The department of Mechanical and Aerospace Engineering welcomes four new faculty members hired to start the current academic year.
Ph.D. (2014), North Carolina State University
Horn received his Ph.D. in industrial engineering from NC State. In addition to his role as an assistant professor in the Department of Mechanical and Aerospace Engineering, he is the director of research for the Center for Additive Manufacturing and Logistics and the Director of the Consortium on the Properties of Additively Manufactured Copper Powder (CPAC).
His research has focused on developing new alloys and parameters for Additive Manufacturing (AM) technologies, process monitoring and in-situ control. He is widely recognized as one of the world’s leading experts in designing operating parameters, machines and materials for powder-bed electron beam and laser melting AM processes. Leveraging the unique structure-property relationships feasible with AM is revolutionizing the design and production of numerous critical products, from patient specific implants and rocketry to jet engine and weapon system components. He has led several new material development efforts on behalf of a number of consortia, companies and government agencies and has organized numerous symposia. Dr. Horn is currently the chairman of the local Raleigh-Durham Chapter of the Society of Manufacturing Engineers.
PhD (2008), University of Maryland, College Park
Kota received his B.S. in chemical engineering from Andhra University in India. He received his M.S. in chemical engineering from Clarkson University and a Ph.D. in mechanical engineering from University of Maryland at College Park. He was a postdoctoral researcher materials science and engineering at the University of Michigan. Prior to joining the NC State faculty, he was an assistant professor of mechanical engineering at Colorado State University.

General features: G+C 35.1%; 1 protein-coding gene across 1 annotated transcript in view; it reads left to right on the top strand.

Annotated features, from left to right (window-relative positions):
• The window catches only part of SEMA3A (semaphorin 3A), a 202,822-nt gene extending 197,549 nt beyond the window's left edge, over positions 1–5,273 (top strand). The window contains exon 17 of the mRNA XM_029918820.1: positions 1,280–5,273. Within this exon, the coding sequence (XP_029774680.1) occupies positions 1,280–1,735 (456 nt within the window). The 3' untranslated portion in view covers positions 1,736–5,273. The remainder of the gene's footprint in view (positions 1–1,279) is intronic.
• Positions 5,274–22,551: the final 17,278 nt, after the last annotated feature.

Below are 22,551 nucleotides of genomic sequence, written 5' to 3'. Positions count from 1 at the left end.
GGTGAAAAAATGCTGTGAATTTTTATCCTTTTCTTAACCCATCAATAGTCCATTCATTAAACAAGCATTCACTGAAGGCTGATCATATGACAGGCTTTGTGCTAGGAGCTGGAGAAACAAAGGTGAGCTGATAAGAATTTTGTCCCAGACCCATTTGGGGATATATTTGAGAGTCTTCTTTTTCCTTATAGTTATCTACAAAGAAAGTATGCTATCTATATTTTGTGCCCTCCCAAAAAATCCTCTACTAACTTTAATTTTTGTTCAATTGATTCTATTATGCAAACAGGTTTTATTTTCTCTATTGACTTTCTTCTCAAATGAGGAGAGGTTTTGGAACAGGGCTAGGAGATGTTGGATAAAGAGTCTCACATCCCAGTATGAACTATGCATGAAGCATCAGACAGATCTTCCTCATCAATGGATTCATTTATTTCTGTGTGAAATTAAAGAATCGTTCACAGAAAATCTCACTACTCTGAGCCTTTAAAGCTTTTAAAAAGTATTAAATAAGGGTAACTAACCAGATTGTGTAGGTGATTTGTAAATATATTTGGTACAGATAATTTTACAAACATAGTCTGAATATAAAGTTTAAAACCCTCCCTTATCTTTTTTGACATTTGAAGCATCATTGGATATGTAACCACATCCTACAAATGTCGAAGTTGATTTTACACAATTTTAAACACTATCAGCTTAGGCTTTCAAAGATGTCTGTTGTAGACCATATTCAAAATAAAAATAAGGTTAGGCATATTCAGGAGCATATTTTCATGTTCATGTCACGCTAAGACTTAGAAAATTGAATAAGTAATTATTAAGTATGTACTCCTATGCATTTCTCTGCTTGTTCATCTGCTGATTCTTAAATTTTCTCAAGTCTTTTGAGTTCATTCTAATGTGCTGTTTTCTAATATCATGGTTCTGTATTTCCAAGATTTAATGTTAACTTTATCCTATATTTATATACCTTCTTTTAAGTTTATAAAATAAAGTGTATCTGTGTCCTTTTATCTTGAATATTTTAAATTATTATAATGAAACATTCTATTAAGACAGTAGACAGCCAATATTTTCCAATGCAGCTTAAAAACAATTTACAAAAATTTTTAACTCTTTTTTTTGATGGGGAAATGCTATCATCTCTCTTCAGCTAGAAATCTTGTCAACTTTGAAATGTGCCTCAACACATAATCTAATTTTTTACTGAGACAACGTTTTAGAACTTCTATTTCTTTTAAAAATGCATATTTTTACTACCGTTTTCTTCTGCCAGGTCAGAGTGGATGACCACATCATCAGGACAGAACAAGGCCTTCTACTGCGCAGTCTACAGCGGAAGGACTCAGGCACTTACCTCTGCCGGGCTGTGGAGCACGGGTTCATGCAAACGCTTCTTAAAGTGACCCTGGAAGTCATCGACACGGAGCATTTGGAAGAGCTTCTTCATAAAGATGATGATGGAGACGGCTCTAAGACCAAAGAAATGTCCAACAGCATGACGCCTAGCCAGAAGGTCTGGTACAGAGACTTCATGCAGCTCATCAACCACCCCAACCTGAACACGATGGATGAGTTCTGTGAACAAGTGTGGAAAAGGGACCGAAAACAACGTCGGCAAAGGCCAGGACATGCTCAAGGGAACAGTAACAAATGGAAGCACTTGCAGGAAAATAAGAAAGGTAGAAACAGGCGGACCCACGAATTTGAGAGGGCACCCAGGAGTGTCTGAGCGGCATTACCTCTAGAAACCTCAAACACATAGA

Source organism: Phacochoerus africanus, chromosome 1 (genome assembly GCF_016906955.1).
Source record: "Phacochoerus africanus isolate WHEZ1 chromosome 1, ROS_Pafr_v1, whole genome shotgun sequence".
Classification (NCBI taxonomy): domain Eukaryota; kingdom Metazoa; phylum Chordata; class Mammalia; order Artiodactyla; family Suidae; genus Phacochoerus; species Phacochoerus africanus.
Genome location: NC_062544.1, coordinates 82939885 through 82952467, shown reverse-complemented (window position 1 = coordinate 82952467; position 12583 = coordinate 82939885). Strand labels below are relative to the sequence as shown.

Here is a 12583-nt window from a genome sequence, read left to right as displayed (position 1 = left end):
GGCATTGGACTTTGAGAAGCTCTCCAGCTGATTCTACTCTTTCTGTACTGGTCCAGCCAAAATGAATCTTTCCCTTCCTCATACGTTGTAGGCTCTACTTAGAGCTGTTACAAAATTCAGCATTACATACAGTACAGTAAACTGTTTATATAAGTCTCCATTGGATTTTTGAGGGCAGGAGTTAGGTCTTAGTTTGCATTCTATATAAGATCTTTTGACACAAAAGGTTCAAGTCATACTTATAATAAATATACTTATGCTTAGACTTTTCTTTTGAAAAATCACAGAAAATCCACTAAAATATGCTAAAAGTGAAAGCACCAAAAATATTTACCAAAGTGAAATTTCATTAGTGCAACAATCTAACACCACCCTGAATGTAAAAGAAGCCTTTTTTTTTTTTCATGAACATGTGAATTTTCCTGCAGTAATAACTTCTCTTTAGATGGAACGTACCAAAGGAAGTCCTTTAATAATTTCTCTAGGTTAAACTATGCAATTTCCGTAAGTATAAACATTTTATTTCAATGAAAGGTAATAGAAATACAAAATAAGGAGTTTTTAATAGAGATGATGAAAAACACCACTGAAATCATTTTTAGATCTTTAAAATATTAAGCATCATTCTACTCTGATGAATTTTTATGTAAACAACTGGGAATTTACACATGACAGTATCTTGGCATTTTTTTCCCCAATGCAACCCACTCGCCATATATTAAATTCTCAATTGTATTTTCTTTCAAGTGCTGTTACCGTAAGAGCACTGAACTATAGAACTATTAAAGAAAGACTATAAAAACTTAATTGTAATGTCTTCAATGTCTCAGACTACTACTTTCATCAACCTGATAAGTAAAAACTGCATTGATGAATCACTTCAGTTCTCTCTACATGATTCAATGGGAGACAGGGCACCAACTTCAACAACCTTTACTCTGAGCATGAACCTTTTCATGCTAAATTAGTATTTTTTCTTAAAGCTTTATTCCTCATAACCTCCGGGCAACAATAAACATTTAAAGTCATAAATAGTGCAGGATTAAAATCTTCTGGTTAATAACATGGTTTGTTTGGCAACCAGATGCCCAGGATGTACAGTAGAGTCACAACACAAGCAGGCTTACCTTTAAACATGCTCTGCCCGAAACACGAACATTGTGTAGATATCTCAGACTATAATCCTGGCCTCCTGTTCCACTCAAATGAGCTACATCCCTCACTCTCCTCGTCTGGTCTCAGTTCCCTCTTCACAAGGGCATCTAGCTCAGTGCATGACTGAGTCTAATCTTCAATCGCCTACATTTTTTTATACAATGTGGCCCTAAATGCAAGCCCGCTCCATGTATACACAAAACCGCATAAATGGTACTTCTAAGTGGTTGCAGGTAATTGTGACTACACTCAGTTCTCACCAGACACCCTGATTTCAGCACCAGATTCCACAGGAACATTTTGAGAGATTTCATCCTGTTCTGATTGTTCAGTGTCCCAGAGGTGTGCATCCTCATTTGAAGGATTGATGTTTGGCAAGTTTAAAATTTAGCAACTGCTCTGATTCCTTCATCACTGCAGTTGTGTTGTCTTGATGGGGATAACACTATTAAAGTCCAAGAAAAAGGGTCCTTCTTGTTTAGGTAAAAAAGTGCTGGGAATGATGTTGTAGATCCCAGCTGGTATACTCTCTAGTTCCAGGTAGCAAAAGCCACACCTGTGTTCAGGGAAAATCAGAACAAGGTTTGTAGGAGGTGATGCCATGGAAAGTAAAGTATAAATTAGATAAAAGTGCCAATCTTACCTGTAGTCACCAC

His core expertise lies in the area of surface and interfacial science, particularly in tailoring the chemical composition and structure of functional materials at the molecular, nano- and micro- length scales to achieve the desired surface and interfacial properties. Leveraging this expertise, his research group conducts both fundamental and applied research in the areas of super-repellent surfaces, stimuli- responsive surfaces, anti-thrombotic surfaces and droplet fluid mechanics. His research is highly interdisciplinary and it addresses some of the key issues in the areas of membrane separations, phase change heat transfer, icephobicity, soft robotics, and hemocompatibility.
Teaching Assistant Professor
Ph.D (2014), Virginia Tech
Pandit received his Ph.D from Virginia Tech in 2014 working on the development of advanced heat exchangers for thermoelectric generator applications. Prior to joining NCSU, Dr. Pandit was a Research Scientist with the Mechanical Engineering department at Virginia Tech, responsible for operations of the Advanced Propulsion and Power Laboratory and various research projects in the thermal fluids domain. At NC State, his focus is on teaching undergraduate laboratories.
Ph.D. (2010), Columbia University
Yin received his B.S. in marine engineering from Wuhan University of Technology. He received his M.S. in solid mechanics from Tsinghua University and a Ph.D. in engineering mechanics from Columbia University. He was a postdoctoral researcher in the Department of Mechanical Engineering at MIT. Prior to joining the NC State faculty, he was an associate professor in the Department of Mechanical Engineering at Temple University. Jie is the recipient of the National Science Foundation CAREER Award and Extreme Mechanics Letter (EML) Young Investigator Award.
Presently, he studies mechanics and design of reconfigurable mechanical metamaterials for achieving unprecedented mechanical properties. Jie also studies the mechanics guided design of high-performance soft robotics in both manipulation and locomotion for achieving high force, high speed, and high strength. Another topic is the mechanics and multifunctionality of active interfacial materials through controllable surface instability in wetting, optics, and adhesion. All of these topics are investigated through combining theoretical modeling, numerical simulation, and experimental techniques.